At Duke, they’ve done nothing with Williamson, their star freshman. In court last month, a transcript of an FBI wiretap was read in which an Adidas consultant told Townsend that Williamson’s stepfather was asking for money, a job and housing for his son to sign with the Jayhawks. Presumably, he chose to attend Duke out of pure basketball altruism. Regardless of what Williamson did or didn’t get to attend Duke, his eligibility status would seem to be in jeopardy if a relative was shopping him for money. But he’s expected to play Tuesday against Kentucky.

At Arizona, they’ve done nothing with head coach Sean Miller. There was testimony that not one, but two starters on the 2017-18 Wildcats team were on the take in some form or fashion (Deandre Ayton and Rawle Alkins). There was testimony that two assistant coaches were in the know about payments to players (Joe Pasternack and Emanuel Richardson). Richardson will stand trial in 2019 on fraud charges.


At LSU, they’ve done nothing with head coach Will Wade. There was evidence heard in court that Wade was on wiretap discussing a deal for recruit Balsa Koprivica with aspiring agent Christian Dawkins — one of the three men found guilty of fraud. Wade issued a statement at SEC basketball media day denying that he had ever “done business” with Dawkins, but they sure weren’t discussing the weather in the conversation that was repeated in court.

At La Salle, they’ve done nothing with Kenny Johnson. He’s the first-year assistant coach who rather surprisingly was hired after being let go at Louisville in 2017 while that program burned to the ground. There was very specific testimony in New York from Brian Bowen Sr. that he sought and received $1,300 from Johnson, personally delivered to him by Johnson outside the downtown hotel where he was living.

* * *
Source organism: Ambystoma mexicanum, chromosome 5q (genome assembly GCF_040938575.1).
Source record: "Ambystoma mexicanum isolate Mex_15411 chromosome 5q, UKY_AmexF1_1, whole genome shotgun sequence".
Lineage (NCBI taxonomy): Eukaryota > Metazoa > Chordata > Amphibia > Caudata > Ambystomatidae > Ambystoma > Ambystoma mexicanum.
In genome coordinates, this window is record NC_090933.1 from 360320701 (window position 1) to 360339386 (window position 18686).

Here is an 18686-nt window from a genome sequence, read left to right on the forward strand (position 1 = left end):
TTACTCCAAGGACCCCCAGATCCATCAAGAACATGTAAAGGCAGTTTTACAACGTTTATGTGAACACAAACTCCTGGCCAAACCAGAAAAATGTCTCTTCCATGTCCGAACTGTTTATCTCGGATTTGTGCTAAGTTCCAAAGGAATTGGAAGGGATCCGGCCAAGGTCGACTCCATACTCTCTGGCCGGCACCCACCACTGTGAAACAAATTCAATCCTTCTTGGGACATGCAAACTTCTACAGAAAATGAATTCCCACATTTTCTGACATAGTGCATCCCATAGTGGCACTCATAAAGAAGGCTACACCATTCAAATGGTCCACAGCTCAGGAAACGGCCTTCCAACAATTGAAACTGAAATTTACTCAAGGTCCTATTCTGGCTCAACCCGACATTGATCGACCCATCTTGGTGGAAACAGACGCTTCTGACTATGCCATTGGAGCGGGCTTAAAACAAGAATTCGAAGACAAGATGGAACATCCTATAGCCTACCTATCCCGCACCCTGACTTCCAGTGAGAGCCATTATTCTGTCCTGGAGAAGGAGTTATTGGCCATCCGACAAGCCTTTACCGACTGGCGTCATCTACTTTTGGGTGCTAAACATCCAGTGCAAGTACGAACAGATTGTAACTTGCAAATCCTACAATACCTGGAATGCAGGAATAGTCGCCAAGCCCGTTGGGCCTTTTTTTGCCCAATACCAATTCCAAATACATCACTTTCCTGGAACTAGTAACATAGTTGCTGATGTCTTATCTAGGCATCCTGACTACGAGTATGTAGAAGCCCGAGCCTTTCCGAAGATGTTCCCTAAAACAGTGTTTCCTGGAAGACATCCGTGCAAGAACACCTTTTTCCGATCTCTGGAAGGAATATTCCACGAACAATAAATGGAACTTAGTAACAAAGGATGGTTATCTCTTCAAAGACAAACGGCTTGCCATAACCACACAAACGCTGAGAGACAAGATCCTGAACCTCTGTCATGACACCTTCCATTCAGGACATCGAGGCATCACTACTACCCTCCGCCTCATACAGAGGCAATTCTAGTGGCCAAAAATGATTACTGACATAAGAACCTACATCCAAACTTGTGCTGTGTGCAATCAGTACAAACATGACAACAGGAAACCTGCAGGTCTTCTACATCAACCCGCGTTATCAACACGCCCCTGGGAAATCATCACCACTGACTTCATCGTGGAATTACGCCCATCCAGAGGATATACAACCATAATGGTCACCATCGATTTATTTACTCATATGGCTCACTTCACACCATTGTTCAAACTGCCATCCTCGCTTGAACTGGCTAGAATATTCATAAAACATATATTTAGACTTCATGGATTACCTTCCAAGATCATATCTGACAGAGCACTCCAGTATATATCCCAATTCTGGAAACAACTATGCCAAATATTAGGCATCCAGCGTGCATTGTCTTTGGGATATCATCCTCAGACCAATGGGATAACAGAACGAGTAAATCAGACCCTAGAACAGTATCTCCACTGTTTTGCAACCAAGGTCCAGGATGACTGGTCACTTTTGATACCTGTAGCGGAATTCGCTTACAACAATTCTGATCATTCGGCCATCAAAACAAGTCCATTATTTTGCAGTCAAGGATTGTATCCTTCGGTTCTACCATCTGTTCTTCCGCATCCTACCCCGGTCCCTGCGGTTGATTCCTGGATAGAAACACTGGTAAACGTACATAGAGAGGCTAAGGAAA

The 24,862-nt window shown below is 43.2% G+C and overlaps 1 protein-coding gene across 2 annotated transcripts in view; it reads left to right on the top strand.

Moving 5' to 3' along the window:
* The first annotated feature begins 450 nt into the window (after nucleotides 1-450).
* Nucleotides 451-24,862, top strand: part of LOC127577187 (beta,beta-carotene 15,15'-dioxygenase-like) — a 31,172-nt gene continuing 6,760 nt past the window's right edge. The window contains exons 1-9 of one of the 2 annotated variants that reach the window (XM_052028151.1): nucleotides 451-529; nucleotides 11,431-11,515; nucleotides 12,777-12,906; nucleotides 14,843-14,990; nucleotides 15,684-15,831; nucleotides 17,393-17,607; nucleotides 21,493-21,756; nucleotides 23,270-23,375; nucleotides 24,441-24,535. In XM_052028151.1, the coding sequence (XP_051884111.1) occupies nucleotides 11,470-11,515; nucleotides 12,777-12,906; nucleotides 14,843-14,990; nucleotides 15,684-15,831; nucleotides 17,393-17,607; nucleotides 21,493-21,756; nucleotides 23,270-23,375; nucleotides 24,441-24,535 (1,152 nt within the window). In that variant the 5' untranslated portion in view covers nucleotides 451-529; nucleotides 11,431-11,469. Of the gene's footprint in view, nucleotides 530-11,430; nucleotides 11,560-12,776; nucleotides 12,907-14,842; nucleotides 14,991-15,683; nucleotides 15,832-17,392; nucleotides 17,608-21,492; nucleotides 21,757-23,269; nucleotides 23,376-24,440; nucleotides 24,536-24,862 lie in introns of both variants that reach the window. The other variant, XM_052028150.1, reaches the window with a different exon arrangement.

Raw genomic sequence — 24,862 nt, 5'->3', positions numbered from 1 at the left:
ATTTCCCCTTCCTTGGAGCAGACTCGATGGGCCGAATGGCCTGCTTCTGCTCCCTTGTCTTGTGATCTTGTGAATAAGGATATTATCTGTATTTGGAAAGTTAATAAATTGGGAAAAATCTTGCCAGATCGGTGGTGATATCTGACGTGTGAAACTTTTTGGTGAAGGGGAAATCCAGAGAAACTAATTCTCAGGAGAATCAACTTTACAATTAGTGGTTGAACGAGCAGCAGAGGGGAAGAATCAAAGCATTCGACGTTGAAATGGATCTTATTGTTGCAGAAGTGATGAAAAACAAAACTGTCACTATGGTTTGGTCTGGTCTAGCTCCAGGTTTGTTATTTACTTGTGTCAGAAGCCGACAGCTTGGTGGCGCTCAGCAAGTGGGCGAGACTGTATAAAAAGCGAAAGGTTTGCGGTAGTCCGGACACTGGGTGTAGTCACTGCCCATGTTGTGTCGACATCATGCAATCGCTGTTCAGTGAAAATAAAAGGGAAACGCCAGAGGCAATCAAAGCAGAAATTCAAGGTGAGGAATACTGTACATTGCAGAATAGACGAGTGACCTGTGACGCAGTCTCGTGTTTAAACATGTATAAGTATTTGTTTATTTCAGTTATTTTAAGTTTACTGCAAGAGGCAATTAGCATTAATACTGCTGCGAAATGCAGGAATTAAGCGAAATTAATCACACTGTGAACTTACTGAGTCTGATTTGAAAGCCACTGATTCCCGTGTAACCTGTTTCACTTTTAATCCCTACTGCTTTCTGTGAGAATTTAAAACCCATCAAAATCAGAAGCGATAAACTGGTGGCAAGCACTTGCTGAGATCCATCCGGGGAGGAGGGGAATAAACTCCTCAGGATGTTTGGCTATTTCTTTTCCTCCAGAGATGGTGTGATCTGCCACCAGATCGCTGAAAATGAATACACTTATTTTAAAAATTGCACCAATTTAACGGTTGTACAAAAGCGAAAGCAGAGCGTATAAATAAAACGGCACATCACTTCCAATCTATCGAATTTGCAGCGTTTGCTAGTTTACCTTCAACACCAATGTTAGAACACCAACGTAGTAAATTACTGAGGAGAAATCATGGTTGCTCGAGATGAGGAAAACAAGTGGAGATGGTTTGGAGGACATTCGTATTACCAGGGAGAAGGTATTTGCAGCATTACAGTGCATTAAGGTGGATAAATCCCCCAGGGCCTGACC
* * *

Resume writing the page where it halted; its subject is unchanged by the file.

At Cal State-Northridge, they’ve done nothing with Mark Gottfried. He was hired last spring after being fired at North Carolina State in 2016. Gottfried’s former program was directly implicated by documents and testimony to a $40,000 payment to the family of former Wolfpack star Dennis Smith Jr., via assistant coach Orlando Early. But Gottfried’s job status at Northridge appears unchanged. New head coaches at UC Santa Barbara (Pasternack) and UNC Asheville (Mike Morrell) also appear to be fine at their new jobs, even though they were mentioned in testimony for involvement in pay-for-play recruiting schemes.

Those are just a few of the schools implicated, but they’ve all broadly followed the same gameplan: minimize, avoid public discussion, play the waiting game.


It seems not just possible but likely that schools have made a cost-benefit calculation, reasoning that the NCAA doesn’t have the time or manpower to run down two-dozen cases before the 2018-19 basketball season has played out. Maybe even 2019-20. So they’re not in any hurry to confront the truth.

Nobody knows for sure where the NCAA is in terms of being able to assimilate information from the trial and act upon it. The association has largely stayed out of the feds’ way, and you have to wonder whether that is still the case while waiting for the other two trials to play out in ’19.

Given that, schools don’t appear to be rushing toward self-discovery or self-sanctioning. Instead, the four-corners plan seems to be catch us if you can. Or when you can.

(Editor’s note: A previous version of this story mentioned Allonzo Trier as having been named in federal testimony. He was not. The story has been updated to reflect that.)